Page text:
Thursday, 13 May 2010

Alex Ruiz Digital Painting Tutorial 1 - Invasion

Invasion Tutorial

The first of three tutorials create by Alex Ruiz and reworded by Lloyd Harvey (with permission of course) for this blog.

1) Starting off in Photoshop and in greyscale, Alex created the character silhouette up close and roughly, not worrying about details at this point. Next he added a bluish green gradient, set to multiply and then started adding detail to the character. He did this by setting the paint brush to colour dodge and added light to parts of the helmet, body suit and in the background.

2) Next he extended the canvas out to the right and painted in some no non-descript textured light using big shapes. There is no detail at this stage but the brush strokes will serve as a basis for when story elements are painted in. Sometimes, painting abstract shapes like this can create bodies or entities that can be transformed into something that wasn’t originally planned.

3) Detail is now added and if you look closely in picture 2, you can almost see the faint lines that served as compositional guidelines for the perspective and the buildings. More detail is added to the character and distant lights to the buildings using the same colour dodge technique from before.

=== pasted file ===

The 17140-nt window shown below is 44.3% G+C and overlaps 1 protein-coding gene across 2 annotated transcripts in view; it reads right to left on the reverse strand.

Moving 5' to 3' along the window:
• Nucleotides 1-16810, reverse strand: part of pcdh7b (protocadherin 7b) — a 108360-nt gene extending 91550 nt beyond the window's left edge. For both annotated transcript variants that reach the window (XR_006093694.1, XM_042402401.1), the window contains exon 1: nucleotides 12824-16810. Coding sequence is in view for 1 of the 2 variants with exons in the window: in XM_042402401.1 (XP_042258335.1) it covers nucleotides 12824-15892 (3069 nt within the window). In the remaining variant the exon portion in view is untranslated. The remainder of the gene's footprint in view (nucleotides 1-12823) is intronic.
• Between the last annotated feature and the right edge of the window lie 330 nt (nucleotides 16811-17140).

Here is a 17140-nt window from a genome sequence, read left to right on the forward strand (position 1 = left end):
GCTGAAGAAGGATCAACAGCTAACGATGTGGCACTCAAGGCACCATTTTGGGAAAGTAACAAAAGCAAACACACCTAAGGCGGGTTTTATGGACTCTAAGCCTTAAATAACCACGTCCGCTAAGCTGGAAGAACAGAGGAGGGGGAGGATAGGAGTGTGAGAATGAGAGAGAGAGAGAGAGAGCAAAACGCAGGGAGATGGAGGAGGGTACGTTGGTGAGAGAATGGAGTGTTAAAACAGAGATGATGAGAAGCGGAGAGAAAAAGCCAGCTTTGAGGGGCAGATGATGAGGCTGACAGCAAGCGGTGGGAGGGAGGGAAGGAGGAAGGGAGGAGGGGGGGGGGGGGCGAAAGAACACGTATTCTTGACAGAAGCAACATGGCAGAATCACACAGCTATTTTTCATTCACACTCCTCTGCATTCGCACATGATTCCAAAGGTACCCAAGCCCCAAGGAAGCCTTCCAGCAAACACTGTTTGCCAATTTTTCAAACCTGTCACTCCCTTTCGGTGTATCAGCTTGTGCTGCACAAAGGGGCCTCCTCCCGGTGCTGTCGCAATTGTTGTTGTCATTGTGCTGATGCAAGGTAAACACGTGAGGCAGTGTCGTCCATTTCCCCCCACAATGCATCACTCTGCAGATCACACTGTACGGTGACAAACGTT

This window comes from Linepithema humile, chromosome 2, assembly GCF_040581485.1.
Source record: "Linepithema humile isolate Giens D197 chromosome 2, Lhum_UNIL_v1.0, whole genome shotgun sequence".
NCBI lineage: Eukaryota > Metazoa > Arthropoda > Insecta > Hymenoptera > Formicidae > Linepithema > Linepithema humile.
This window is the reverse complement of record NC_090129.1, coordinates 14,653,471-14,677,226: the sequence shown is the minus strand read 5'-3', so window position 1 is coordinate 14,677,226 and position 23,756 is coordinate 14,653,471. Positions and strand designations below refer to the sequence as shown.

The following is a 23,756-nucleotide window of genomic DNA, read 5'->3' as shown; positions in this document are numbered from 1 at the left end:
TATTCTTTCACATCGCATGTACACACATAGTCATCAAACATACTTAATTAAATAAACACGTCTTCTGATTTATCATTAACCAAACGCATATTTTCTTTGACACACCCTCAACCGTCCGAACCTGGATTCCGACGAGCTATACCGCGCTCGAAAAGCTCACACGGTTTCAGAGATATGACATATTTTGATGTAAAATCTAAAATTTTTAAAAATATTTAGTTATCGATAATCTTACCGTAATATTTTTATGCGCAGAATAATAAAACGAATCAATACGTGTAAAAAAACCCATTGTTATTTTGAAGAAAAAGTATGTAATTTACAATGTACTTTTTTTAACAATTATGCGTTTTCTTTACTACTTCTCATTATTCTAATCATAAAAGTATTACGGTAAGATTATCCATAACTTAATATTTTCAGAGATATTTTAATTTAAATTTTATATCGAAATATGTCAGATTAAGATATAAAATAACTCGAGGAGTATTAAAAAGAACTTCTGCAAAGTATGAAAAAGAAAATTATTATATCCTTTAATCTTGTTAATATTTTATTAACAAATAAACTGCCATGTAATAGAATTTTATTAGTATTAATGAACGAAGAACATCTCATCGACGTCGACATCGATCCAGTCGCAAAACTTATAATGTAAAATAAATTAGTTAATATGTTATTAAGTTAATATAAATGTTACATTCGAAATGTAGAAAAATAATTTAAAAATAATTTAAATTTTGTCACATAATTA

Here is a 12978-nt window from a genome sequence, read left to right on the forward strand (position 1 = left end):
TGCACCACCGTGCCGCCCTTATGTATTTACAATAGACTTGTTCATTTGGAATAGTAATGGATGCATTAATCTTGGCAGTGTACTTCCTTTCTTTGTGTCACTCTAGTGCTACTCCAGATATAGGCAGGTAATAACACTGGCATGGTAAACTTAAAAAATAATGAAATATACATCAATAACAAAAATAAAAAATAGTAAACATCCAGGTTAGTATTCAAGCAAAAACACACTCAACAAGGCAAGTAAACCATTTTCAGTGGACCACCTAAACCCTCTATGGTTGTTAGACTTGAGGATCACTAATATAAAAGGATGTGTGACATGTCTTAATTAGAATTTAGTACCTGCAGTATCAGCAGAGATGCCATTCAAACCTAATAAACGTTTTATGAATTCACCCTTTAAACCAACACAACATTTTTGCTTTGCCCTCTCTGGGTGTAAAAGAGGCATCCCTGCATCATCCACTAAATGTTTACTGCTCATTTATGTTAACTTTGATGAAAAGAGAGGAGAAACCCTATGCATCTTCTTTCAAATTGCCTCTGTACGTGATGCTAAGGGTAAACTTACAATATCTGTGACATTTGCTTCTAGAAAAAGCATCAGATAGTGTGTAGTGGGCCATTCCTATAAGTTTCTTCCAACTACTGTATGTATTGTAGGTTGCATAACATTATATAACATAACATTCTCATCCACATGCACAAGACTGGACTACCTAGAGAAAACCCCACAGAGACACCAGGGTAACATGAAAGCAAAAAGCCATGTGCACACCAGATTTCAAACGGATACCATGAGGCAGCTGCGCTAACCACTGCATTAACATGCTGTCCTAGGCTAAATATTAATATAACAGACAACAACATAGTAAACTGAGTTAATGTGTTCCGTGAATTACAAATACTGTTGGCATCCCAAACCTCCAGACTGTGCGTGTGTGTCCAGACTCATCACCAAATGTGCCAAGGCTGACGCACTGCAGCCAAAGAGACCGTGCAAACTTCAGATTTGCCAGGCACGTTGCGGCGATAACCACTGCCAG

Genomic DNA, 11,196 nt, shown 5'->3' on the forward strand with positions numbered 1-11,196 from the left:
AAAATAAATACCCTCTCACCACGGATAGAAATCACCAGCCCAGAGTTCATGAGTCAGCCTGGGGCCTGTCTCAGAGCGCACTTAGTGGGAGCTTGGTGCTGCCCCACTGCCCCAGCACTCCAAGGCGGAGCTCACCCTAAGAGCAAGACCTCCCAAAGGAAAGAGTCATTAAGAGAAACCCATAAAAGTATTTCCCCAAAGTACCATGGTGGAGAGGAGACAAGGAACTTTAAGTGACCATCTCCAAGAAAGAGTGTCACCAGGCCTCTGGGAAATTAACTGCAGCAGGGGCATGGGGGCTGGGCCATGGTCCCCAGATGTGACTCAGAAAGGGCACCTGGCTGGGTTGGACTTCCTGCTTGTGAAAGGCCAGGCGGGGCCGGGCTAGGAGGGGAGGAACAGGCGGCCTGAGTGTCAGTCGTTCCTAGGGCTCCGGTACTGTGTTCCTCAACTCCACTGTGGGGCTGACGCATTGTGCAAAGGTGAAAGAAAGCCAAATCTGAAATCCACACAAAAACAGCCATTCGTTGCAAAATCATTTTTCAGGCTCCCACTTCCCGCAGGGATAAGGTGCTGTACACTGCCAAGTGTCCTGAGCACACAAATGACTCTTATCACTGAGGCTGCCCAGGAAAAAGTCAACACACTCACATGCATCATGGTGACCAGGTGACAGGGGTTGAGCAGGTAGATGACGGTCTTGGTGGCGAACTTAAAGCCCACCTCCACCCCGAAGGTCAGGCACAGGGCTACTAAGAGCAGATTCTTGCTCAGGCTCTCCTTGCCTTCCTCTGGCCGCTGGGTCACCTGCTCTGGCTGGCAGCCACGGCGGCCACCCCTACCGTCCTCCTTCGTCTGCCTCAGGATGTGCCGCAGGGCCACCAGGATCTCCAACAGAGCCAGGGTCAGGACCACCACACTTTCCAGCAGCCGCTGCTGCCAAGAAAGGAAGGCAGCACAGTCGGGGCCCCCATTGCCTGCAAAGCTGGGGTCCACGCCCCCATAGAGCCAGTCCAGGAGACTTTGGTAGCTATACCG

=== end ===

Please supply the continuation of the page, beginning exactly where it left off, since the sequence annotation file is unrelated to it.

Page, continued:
4) The Canvas is extended again for a more epic view and more work is spent on the buildings. What now appears to be a shoreline was created using some photos that were blended together and orange tones are worked into the character’s attire that serve as a nice contrast against the blue.

5) The painting area is widened once more with the intention to give it a cinematic feel. The details of the buildings are worked further, making them scaffolding like in appearance. This was done using numerous custom shapes, circles and rectangles that were warped to different perspectives and angles. More characters are painted in also (just over the closest characters shoulder and middle distance) and the colour palette is changed to more green yellow tones and reflective detail is painted onto the gun the main character is holding.

6) Using a colour dodge layer, more light is added to the painting and numerous ships worked into give a sense of movement. The painting is now complete.

7) Looking at the details added to the mask, you can see the design elements in the blue goggles and also on the gun. The close up of the shore line you can see how simple but massively effective the photo references have been blended into the painting and how it conveys lots of smaller buildings. In the final close up, you can see the amount of custom shapes used and how they were used.

For more of Alex's work, go to his website. 

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